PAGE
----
Paul is a funny movie, no, not on the same level as the Edgar Wright movies with Simon Pegg and Nick Frost (especially Shaun of the Dead, my favorite of theirs), but still entertaining and with lots of ideas. It knows its characters very well and respects their geek culture without being too geeky itself. The basic concept is funny and the execution, apart from some scenes that didn’t work for me or felt out of place, is well done, too. It’s an enjoyable film, even if it’s not as brilliant as their other movies.
The movie has an interesting take on men and women. Our heroes are male but they rarely fulfill the expectations our society has from them. They are insecure, emotional and enjoy “childish” activities. In any other movie, they would be ridiculed or at least transformed into something more “manly.” While they change over the course of the movie, they are still pretty much the same characters at the end. There are some jokes about them being perceived as homosexual but this never leads anywhere and, most of all, they are not offended or disgusted by that. They deny it and don’t see where everyone gets that notion. They’re very close friends, that’s all and that’s exactly how the movie treats them. It is extremely unusual in its casual acceptance of men as people without any preconceived attributes for their gender.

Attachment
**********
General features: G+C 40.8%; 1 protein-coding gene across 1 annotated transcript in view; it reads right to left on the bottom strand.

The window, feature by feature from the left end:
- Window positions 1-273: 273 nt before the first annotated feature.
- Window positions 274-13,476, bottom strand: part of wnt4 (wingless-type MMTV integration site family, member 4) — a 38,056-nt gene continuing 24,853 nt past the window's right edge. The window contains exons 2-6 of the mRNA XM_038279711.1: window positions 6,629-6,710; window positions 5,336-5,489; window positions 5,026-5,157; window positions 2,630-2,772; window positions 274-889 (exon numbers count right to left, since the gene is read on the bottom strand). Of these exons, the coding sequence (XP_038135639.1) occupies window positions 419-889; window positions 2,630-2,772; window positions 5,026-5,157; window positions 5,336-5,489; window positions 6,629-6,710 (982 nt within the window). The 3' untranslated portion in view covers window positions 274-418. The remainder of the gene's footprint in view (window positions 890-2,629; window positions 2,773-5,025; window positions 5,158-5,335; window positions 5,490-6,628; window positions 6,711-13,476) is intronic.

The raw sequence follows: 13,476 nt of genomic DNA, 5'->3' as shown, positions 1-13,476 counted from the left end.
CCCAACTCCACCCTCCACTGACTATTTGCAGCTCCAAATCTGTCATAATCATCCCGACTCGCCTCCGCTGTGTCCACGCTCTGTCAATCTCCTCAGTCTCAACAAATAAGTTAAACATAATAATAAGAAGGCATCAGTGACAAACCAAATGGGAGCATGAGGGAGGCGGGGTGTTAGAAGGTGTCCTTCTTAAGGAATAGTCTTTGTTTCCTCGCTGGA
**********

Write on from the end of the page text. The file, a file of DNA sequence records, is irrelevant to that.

There is also one central female character, Ruth (Kristen Wiig), who in the beginning is shaped by the fanatically religious ideas of her father, follows society’s rules for a woman of being obedient and not questioning her role. She goes through a complete transformation, as symbolized by becoming able to see with both eyes again, accepting atheism and sexuality as parts of her new life. Again, imagine how many different roads this could have gone, making her change a joke, portraying her as going crazy all the time, becoming a nymphomaniac or becoming a caricature. There is some of that here, but it’s well-dosed and mostly serves to show how she becomes, well, herself. A confident, self-determined woman, free of expectations, enjoying her life. It’s sounds very simple, but again, it is a rare depiction of both men and women that should be the standard and not the exception.